of legislation. The president

wants Congress to increase the

statutory debt ceiling of $14.3

trillion so that government

operations remain unaffected.

Republicans oppose this business-

as-usual approach and are

Friday Specials

Steaks - Shrimp - Menu

5 pm to 8 pm

COUNTRY INN

420 South Colorado - U.S. 77 Hwy

Waterville, Ks - 785-363-2192

Open Tuesday Thru Sunday 7 am to 2 pm

Dane’s Automotive

Stop in and see us for all your

welding supplies and tires.

All Automotive Repairs.

Your Drop and Lock Hitch Dealer

324 E. Front St., Waterville, Ks

785-363-2143

insisting on real fiscal reforms

in exchange for a higher ceiling.

We have a fiscal crisis

caused by too much spending,

not too little taxes.

If neither side budges, and

the debt ceiling remains fixed,

some people worry this might

lead to a default by the U.S.

government. More specifically,

they're concerned that the

inability to issue debt would

compromise the Treasury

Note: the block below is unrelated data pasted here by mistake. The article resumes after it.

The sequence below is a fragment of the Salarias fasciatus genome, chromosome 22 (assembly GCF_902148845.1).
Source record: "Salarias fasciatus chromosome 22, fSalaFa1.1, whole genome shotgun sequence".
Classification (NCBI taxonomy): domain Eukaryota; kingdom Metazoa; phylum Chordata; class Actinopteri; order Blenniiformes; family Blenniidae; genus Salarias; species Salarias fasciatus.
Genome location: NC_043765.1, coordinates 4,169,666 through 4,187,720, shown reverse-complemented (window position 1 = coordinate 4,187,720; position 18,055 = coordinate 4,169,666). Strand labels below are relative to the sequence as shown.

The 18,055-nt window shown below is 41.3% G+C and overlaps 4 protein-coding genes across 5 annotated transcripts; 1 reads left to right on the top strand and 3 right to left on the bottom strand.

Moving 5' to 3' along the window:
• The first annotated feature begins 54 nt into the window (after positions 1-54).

Department's ability to make

scheduled payments to bondholders.

They also worry this

might lead to a Greek-style

sovereign-debt crisis that

would destabilize financial

markets.

This seems like an

overblown fear. After all, the

federal government is expected

to collect more than $2.1 trillion

of tax revenue this year,

while interest payments on the

publicly held debt will only be

about $200 billion. So even

without an increase in the debt

limit, the Treasury Department

will have more than enough

revenue to cover its interest

Carolyn’s Kitchen - Buffet

Serving Breakfast, Lunch and

Dinner Buffet.

We Specialize in Chicken.

Roast Beef and Chicken

Everyday.

1806 Center St., Marysville, Ks * 785-562-2830

Open 6 am to 9 pm everyday

obligations and avoid a default.

Spooked by Uncertainty

That being said, financial

markets are sometimes

spooked by uncertainty. And

since Treasury Secretary

Timothy Geithner began making

some irresponsible statements

about the risks of

default, there is growing interest

in legislation by Senator Pat

Toomey, a Republican of

Pennsylvania, to alleviate the

market's fears.

Quite simply, Toomey's bill

would require the federal government

to fulfill obligations to

bondholders before making any

other disbursements.

To the extent that investors

actually are worried, Toomey's

legislation would remove

ambiguity and, to borrow from

the title of the bill, make clear

that the "full faith and credit" of

the U.S. government would be

preserved.

Toomey's proposal has generated

a lot of angst among

Beltway insiders because it

would change the political

dynamics of the budget fight.

Politicians love to pontificate

Madison Protest: Unions Are Angry -but